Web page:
The words are, however, directly applicable to all of the sacraments, and the nature of their working and connection with Ultimate Reality, or Spirit.
A Liberal Church
The Liberal Catholic Church is a “liberal” Christian church. In that regard, as mentioned previously the Church offers its members, adherents and all others complete liberality and freedom of thought and belief so that each may seek, in their own individual respective ways, a greater reality than self.67
There has always been much misunderstanding about the word “liberal”. The word “liberality” [from the Latin liber, a free person] is the noun derived from the word “liberal”, as opposed to the word “liberty” which implies freedom of one kind or another. Liberality, on the other hand, refers to munificence, that is, an abundant, non-literal, open-minded and unprejudiced quest for spiritual truth, enlightenment and, if you like, initiation into the Ancient Mysteries.
Ferm, in his Concise Dictionary of Religion, states that liberalism is “not so much a school of thought as it is a spirit” (1951:142). Ferm was referring to Protestant Liberalism but what he wrote is, it is submitted, still applicable to the Liberal Catholic Church as well. Ferm, again writing about the liberal Protestant, says that such a Christian “trusts reason as the only tool by which to measure truth, although he may weigh tradition and authority with the respect to which they are due” (1951:142-143). The Liberal Catholic places great value on the use of reason as well. However, unlike most liberal Protestants, Liberal Catholics tend to be mystically-minded, acknowledging that insight into such matters as the nature of the
66 See <http://www.angelfire.com/wi2/ULCds/nona1.html> (viewed 2 April 2009).
67 See, in particular, Sections 2 (Freedom of Thought), 4 (The Sacraments), and 9 (Mysticism and the Wisdom Tradition), [Final Draft] Statement of Principles & Summary of Doctrine, 9th ed (London: St Alban Press, 2006).
Cosmos and our innate divinity can be derived by means of mystical experience as well as what may be called “spiritual intuition”.68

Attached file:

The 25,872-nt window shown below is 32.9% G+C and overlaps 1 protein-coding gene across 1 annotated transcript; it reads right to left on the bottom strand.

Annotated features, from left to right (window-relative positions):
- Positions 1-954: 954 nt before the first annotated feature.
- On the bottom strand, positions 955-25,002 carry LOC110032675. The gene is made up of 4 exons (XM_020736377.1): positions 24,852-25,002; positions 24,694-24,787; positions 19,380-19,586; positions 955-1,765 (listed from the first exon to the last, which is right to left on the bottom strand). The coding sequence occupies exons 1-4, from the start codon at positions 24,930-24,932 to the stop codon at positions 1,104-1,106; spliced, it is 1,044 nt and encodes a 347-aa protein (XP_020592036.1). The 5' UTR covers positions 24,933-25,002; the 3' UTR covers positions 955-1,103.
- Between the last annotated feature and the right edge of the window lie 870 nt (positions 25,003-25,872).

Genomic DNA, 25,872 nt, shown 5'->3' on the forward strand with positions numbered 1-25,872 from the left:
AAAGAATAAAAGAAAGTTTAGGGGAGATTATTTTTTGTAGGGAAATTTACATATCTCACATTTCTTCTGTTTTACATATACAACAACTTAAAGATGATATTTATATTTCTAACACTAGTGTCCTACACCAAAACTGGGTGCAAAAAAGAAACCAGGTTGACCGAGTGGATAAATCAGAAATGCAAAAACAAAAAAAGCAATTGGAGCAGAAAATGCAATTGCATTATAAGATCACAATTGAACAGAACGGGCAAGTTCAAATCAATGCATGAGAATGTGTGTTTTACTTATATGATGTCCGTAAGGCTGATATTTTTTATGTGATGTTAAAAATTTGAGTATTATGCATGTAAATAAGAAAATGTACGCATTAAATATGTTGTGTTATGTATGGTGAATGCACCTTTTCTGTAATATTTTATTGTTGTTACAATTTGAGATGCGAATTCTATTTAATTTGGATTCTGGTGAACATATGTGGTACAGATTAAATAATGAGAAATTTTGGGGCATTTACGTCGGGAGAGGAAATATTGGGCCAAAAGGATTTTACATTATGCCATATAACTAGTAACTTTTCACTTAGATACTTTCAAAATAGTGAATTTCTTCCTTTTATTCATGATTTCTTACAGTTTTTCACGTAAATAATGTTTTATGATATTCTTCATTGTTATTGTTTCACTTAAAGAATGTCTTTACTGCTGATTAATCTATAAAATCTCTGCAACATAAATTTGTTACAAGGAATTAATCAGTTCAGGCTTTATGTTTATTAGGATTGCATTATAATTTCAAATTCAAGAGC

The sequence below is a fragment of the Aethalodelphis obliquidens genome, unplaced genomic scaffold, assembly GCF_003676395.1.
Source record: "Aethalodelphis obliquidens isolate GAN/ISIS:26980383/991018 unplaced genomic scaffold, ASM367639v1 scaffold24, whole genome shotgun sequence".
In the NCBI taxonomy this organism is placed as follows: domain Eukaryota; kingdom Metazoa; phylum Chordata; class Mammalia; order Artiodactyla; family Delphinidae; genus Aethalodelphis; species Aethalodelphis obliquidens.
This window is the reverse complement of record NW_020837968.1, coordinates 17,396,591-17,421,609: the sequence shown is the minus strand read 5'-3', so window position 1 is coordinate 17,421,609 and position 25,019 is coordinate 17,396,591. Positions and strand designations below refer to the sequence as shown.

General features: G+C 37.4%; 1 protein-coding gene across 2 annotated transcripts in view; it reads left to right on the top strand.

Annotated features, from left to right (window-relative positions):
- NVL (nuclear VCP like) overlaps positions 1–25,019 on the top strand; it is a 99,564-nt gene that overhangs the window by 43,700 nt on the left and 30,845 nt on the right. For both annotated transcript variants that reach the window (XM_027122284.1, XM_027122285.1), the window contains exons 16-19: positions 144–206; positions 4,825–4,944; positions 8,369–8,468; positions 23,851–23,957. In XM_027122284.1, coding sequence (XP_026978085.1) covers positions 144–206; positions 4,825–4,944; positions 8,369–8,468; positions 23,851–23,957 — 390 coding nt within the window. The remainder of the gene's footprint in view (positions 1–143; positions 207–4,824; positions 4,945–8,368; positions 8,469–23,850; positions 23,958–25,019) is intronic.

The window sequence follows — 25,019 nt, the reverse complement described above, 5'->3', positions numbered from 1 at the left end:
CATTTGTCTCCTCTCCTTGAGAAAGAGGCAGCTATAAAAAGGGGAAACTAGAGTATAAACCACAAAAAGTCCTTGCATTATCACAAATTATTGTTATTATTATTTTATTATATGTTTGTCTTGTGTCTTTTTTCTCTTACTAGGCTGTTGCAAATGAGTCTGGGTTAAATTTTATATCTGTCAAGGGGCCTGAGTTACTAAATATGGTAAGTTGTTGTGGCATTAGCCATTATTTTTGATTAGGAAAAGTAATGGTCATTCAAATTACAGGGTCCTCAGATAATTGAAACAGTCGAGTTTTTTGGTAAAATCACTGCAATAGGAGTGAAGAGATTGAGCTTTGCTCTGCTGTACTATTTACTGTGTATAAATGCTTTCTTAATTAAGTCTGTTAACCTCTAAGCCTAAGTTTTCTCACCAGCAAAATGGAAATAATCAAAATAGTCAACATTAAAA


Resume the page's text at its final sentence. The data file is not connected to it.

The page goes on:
The Liberal Catholic Church encourages people to think for themselves, and to search for truth in whatever ways they think best, whilst showing respect, tact and tolerance for those who, in good faith, see things differently and seek to follow different paths of faith. As a liberal church, albeit a Christian one, the Liberal Catholic Church does not claim, and ought not to claim, any exclusive revelation or status for itself or its members, notwithstanding the assertions of some over the years that the Church’s leaders continue to receive and be informed by communications from the supposed “Masters”.
The Church’s position as regards its liberality is formally stated in these words:
The Liberal Catholic Church leaves to its members freedom in the interpretation of Creeds, Scriptures and Traditions, and of its Liturgy and Doctrine. It asks only that differences of interpretation shall be courteously expressed. It takes this attitude, not from any indifference to truth, but because it holds that belief should be the result of individual study and intuition. Truth is not truth, nor revelation a revelation, until it is seen to be so.69
The Liberal Catholic Church believes that in religion, as in science, truth is the ultimate goal to which we should all aspire. Absolute truth rests with God and cannot be known in full by humans. Life is therefore a constant progression from less true to more true. That is why The Liberal Catholic Church has adopted freedom of belief as a cornerstone of its foundations. It has a body of teaching, but recognises that individuals must find their own truth from within, rather than adopt beliefs second-hand from without. The Church must also constantly review the doctrine that it teaches. For these reasons extreme tolerance is expected from Church members.70
The General Constitution of the Liberal Catholic Church, the authorized Liturgy of the Church, and the authorised Statement of Principles and Summary of Doctrine constitute the only official documents of the Church.71 However, the Church has never made the acceptance of any creed, article or profession of faith as a condition of membership of the
68 See Section 9 (Mysticism and the Wisdom Tradition), [Final Draft] Statement of Principles & Summary of Doctrine, 9th ed (London: St Alban Press, 2006).